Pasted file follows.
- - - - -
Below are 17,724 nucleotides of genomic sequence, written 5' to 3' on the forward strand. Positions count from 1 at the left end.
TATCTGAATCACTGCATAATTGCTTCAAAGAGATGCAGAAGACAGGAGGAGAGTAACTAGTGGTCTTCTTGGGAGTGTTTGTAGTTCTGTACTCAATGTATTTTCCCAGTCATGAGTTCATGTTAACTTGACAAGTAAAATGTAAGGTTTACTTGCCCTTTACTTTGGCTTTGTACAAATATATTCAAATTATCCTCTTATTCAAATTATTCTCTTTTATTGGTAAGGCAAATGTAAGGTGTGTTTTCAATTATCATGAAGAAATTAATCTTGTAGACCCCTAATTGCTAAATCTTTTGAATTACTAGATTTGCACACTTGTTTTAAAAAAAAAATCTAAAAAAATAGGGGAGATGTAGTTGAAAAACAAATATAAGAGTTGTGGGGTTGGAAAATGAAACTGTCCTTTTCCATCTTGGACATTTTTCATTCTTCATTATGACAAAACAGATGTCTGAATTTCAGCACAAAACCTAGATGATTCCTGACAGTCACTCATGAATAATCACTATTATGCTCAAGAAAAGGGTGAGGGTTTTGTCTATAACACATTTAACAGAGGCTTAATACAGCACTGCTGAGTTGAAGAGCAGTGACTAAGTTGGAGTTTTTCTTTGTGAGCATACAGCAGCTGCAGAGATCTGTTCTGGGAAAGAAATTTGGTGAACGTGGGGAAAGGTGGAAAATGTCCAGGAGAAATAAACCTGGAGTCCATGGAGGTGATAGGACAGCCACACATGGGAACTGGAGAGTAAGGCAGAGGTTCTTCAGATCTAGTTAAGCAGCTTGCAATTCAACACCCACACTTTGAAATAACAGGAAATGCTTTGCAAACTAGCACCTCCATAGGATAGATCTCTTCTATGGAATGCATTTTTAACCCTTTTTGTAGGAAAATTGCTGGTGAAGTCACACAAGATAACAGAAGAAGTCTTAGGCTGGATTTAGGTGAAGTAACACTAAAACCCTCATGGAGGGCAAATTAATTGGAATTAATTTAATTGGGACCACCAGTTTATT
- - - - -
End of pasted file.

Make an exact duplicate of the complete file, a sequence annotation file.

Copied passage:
Below are 17,724 nucleotides of genomic sequence, written 5' to 3' on the forward strand. Positions count from 1 at the left end.
TATCTGAATCACTGCATAATTGCTTCAAAGAGATGCAGAAGACAGGAGGAGAGTAACTAGTGGTCTTCTTGGGAGTGTTTGTAGTTCTGTACTCAATGTATTTTCCCAGTCATGAGTTCATGTTAACTTGACAAGTAAAATGTAAGGTTTACTTGCCCTTTACTTTGGCTTTGTACAAATATATTCAAATTATCCTCTTATTCAAATTATTCTCTTTTATTGGTAAGGCAAATGTAAGGTGTGTTTTCAATTATCATGAAGAAATTAATCTTGTAGACCCCTAATTGCTAAATCTTTTGAATTACTAGATTTGCACACTTGTTTTAAAAAAAAAATCTAAAAAAATAGGGGAGATGTAGTTGAAAAACAAATATAAGAGTTGTGGGGTTGGAAAATGAAACTGTCCTTTTCCATCTTGGACATTTTTCATTCTTCATTATGACAAAACAGATGTCTGAATTTCAGCACAAAACCTAGATGATTCCTGACAGTCACTCATGAATAATCACTATTATGCTCAAGAAAAGGGTGAGGGTTTTGTCTATAACACATTTAACAGAGGCTTAATACAGCACTGCTGAGTTGAAGAGCAGTGACTAAGTTGGAGTTTTTCTTTGTGAGCATACAGCAGCTGCAGAGATCTGTTCTGGGAAAGAAATTTGGTGAACGTGGGGAAAGGTGGAAAATGTCCAGGAGAAATAAACCTGGAGTCCATGGAGGTGATAGGACAGCCACACATGGGAACTGGAGAGTAAGGCAGAGGTTCTTCAGATCTAGTTAAGCAGCTTGCAATTCAACACCCACACTTTGAAATAACAGGAAATGCTTTGCAAACTAGCACCTCCATAGGATAGATCTCTTCTATGGAATGCATTTTTAACCCTTTTTGTAGGAAAATTGCTGGTGAAGTCACACAAGATAACAGAAGAAGTCTTAGGCTGGATTTAGGTGAAGTAACACTAAAACCCTCATGGAGGGCAAATTAATTGGAATTAATTTAATTGGGACCACCAGTTTATT